Annual Pasta Bowl Fights Hunger with School Spirit
Writer and Photographer / Keeley Miller
Every year, thousands of pounds of pasta are given to food pantries, thanks to the efforts of a single food drive. Donating almost 10,000 pounds in 2014 alone, the annual Pasta Bowl gives back to the community. Hamilton Southeastern School Board President John DeLucia founded the Pasta Bowl in 2012, hoping to create an alternative twist to a food drive that utilizes school spirit to help the less fortunate.
“I think we are so fortunate in the United States and especially Fishers,” said DeLucia. “We have great schools, great families, and so just to engage all of them and giving to someone else is powerful.”
The Pasta Bowl is a friendly competition between local high schools. During the football season, students bring pasta for donation, and the school with the most pasta wins. Pasta donated goes toward food pantries as well as Second Helpings, a nonprofit community kitchen based in Indianapolis. Collection bins were placed at the annual Mudsock football game between Hamilton Southeastern and Fishers High Schools. Last year, Fishers High School took home the trophy after donating 1,600 pounds of pasta.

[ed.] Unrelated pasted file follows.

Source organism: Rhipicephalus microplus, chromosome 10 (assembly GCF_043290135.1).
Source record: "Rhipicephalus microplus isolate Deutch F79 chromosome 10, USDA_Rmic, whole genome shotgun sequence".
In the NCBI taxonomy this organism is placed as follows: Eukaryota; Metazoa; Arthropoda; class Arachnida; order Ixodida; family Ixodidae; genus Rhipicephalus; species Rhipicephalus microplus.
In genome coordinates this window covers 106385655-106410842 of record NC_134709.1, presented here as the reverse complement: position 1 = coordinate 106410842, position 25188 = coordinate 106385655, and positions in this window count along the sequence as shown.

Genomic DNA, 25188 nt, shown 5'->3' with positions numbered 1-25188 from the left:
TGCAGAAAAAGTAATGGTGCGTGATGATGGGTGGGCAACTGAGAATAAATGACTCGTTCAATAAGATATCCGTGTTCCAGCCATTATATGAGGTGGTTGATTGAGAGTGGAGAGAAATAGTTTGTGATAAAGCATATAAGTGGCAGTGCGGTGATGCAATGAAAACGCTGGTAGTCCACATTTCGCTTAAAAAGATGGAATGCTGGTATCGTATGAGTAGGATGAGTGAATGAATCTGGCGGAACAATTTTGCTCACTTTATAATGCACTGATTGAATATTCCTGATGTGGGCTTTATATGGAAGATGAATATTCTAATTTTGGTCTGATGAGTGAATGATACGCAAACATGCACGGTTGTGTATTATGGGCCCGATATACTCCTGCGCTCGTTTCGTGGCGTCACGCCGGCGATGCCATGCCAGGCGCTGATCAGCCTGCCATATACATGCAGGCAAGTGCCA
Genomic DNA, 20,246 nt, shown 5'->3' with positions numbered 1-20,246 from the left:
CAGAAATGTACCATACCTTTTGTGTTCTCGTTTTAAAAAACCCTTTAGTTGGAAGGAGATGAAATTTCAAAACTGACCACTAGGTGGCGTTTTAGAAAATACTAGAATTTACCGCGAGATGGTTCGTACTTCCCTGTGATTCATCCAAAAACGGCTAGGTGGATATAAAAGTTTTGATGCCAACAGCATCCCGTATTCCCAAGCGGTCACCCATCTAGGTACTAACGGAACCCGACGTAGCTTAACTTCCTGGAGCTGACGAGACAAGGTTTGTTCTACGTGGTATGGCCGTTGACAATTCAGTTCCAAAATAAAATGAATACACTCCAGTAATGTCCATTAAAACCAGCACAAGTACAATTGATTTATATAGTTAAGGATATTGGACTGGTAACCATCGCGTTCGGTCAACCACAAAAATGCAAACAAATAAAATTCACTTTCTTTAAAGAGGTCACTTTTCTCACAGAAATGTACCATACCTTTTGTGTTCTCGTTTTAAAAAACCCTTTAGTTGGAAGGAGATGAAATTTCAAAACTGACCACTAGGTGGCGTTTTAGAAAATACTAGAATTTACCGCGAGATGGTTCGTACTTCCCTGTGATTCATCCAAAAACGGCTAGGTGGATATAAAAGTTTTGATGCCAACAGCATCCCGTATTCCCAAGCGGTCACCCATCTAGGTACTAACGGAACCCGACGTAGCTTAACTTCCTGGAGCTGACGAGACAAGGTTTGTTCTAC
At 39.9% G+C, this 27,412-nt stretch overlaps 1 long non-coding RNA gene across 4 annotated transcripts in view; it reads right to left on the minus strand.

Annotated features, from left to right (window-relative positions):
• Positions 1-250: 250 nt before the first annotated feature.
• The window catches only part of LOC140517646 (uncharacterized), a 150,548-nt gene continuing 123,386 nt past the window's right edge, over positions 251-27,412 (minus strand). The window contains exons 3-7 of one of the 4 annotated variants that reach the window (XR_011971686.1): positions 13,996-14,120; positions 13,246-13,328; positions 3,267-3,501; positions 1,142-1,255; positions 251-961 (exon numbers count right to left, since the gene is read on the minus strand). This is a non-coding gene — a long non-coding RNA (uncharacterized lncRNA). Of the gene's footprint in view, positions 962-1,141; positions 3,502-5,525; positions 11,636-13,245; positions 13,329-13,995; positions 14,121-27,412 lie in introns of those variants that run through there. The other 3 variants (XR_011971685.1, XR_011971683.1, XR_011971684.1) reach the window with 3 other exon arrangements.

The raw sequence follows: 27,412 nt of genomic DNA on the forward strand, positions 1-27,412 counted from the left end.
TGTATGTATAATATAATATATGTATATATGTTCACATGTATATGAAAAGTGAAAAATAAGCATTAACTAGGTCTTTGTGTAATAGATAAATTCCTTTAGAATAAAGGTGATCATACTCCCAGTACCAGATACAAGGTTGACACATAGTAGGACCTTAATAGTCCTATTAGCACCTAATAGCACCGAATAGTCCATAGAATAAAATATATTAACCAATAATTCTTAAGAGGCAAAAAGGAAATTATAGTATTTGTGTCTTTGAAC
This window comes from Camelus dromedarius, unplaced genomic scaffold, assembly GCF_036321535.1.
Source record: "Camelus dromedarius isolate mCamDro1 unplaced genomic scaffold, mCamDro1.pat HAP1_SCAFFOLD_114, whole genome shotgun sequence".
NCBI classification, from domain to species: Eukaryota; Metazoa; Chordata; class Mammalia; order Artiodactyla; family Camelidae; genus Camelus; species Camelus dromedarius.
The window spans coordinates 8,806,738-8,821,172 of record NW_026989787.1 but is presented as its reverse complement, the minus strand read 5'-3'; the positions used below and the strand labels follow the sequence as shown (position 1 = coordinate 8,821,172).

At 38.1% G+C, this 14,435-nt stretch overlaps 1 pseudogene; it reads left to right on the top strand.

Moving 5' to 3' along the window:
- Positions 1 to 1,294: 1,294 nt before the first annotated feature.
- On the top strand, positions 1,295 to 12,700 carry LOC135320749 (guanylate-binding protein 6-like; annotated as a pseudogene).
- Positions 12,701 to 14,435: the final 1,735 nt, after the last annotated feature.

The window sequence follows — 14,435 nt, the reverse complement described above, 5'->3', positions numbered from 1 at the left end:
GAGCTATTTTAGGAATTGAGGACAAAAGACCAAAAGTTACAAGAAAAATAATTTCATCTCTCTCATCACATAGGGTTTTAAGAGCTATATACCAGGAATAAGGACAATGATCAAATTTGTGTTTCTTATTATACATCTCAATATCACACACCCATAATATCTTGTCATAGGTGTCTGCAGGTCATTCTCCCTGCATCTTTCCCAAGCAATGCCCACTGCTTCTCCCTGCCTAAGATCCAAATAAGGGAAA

“We wanted to capture the energy and excitement of the high school students and thought of the Spirit Award. The Spirit Award is nice, but feeding people is even nicer,” said DeLucia. “We got a trophy in hopes that the Pasta Bowl would be fun and competitive but also give back.”
Last year, a goal was set to reach 10,000 pounds of pasta, an amount much larger than previous years. The Hamilton Southeastern Schools Foundation got on board, and it started to gain some traction. The YMCA, Proshred, fire stations, Citizen State Bank, Meijer and high school athletes all volunteered to help out the food drive. Although the 10,000-pound goal was not met, they came close with over 8,000 pounds.
“The challenge is going beyond Fishers,” said DeLucia. “If this is going to be the biggest pasta bowl collection in the universe, we need the universe to step up a little bit. It would be great to spur some interest with other high schools too, so it could grow beyond.”
DeLucia hopes to expand the Pasta Bowl awards to local elementary, middle and junior high schools. Whichever school from each level brings in the most pasta would win their own trophy.
“We might have to get more trophies, and that would be okay,” laughed DeLucia.
You can follow the Pasta Bowl on Twitter @pastabowl2015.